Nuclear power consultation 'flawed'

A PUBLIC consultation about plans for a new generation of nuclear power stations has been criticised for breaching industry guidelines.

David Green

A PUBLIC consultation about plans for a new generation of nuclear power stations has been criticised for breaching industry guidelines.

The Market Research Standards Board (MRSB) said some of the material given to focus groups as part of the consultation - carried out by Opinion Leader Research - was “inaccurately or misleadingly presented or was imbalanced.”

The board, the market research industry's official trade body, said this has created “a material risk of respondents being led towards a particular answer.”

It dismissed four other grounds of complaint but ruled that the public consultation was in breach of the official industry code of conduct and that it was “not a minor or trivial breach.”

However, Opinion Leader Research said it did not accept the ruling and was completely satisfied that the consultation was sound and fair.

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The ruling from the MRSB followed a complaint by the Greenpeace environment group which claims no genuine attempt is being made by the Government to obtain an accurate assessment of public opinion over the nuclear issue.

Ministers were forced to commission a second public consultation over plans to build on existing nuclear sites, including those at Sizewell and Bradwell, after a High Court judge declared the first process had been “seriously flawed.”

However, the latest consultation, in which selected members of the public were asked their views on nuclear power, has now also come in for criticism.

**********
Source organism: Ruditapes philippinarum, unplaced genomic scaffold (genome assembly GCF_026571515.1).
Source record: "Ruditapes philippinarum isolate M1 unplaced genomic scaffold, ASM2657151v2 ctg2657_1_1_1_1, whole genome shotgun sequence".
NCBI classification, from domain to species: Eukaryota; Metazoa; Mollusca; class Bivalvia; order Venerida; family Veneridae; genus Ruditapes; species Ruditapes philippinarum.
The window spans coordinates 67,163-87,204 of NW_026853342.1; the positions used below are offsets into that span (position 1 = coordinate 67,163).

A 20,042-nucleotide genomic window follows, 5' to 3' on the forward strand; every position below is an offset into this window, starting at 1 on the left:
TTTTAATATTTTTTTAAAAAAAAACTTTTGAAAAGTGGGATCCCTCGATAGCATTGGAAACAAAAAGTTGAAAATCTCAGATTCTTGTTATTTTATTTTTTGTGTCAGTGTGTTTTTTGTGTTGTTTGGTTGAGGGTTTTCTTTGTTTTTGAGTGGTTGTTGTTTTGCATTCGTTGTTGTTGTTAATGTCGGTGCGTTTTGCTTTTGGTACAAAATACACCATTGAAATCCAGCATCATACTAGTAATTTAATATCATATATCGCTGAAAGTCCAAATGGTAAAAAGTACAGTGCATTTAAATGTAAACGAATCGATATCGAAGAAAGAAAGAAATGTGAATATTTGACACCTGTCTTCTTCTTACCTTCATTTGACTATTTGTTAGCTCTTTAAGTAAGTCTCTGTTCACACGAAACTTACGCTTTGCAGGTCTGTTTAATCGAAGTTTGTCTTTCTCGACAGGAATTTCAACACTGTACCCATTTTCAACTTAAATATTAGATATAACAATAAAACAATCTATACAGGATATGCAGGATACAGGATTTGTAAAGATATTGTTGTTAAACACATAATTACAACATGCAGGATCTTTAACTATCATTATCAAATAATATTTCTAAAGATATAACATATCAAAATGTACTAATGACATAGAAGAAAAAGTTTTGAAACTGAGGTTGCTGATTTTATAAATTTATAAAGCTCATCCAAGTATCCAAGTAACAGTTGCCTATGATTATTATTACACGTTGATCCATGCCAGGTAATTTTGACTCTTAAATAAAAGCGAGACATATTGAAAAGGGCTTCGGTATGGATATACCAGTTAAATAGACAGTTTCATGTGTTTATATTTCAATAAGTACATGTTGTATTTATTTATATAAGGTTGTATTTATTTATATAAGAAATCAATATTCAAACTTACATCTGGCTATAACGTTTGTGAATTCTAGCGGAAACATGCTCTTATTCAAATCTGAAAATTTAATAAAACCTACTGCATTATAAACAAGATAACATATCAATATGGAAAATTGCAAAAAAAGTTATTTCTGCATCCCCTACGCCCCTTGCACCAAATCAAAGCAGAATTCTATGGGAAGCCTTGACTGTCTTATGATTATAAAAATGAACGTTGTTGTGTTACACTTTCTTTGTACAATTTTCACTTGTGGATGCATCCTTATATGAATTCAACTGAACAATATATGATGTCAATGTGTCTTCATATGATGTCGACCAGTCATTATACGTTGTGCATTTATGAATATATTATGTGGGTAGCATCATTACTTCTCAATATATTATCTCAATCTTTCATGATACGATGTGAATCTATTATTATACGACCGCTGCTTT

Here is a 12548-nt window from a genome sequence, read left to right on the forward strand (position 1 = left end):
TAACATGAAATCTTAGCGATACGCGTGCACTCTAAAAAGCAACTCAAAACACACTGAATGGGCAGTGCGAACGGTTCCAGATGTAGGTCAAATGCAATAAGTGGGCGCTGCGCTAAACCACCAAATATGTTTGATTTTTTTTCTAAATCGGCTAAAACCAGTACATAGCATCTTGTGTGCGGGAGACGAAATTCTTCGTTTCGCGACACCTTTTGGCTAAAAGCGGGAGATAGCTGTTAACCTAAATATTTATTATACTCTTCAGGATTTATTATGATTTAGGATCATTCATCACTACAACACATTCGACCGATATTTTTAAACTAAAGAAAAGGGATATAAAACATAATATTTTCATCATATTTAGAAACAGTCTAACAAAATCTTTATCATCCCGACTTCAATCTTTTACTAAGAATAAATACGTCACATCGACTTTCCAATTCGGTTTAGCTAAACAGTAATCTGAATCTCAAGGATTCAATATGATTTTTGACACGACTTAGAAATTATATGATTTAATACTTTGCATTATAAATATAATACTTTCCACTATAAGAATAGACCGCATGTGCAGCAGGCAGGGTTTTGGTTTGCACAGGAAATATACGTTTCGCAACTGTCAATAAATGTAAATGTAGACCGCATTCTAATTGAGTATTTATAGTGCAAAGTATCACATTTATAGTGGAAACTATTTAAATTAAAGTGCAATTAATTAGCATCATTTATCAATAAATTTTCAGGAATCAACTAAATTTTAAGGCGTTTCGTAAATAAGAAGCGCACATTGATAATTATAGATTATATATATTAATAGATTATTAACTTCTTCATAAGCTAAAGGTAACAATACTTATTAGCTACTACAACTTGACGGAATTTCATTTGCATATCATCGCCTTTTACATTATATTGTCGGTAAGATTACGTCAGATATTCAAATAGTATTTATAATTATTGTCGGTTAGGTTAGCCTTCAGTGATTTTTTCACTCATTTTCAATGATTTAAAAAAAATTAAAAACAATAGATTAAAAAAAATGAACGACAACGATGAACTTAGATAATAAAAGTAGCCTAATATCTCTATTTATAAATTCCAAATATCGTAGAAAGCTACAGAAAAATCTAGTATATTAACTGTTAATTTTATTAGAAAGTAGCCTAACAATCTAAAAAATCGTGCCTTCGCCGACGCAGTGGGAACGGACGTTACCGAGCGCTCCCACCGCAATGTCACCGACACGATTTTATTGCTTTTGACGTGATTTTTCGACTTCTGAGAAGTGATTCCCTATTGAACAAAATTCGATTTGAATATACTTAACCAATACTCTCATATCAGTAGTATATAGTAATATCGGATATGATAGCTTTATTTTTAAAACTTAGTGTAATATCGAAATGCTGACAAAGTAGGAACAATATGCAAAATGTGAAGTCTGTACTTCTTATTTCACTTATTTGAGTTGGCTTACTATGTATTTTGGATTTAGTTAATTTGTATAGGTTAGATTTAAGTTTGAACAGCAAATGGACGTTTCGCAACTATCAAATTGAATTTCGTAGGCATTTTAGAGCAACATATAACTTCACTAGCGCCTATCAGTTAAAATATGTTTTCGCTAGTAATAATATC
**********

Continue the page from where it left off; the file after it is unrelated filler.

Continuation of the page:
Among the aspects of the consultation which has annoyed critics is the alleged inclusion in one document given to focus groups of a statement that nuclear power was “substantially cheaper” than wind power.

Greenpeace denounced the consultation as “a sham and an insult to the British public.”

Mike Taylor, spokesman for the Suffolk-based Communities Against Nuclear Expansion (CANE), said: “CANE has long contended that the questions asked during the recent consultation, which led up to the publication of the government Energy White Paper, were loaded in favour of nuclear power.”

Charles Barnett, chairman of the Shut Down Sizewell Campaign, added: “These public opinion agencies are paid to give the answer the people who employ them want. We applaud the ruling of the standards board.”

Dr Andy Blowers, chairman of the Blackwater Against New Nuclear Group, set up to oppose plans for a Bradwell B nuclear power station, said poor public consultation wasted people's time and could undermine trust in Government.

“We want a more open process, one which genuinely tries to engage people and get them to participate,” said Prof. Blowers, who is also a member of the Nuclear Consultation Working Group, a consortium of senior UK academics from 17 universities.

Viki Cooke, chief executive of Opinion Leader Research, said the company did not accept the ruling from the MRSB and did not think that body was competent to assess new forms of “deliberative engagement.”

She claimed Greenpeace had acted from a “pre-determined” point of view and was seeking to damage the project's reputation to support that view.

“We are completely satisfied that the project was sound and fair and are proud of the Opinion Leader team's work on this and more generally in developing these innovative methods,” she added.

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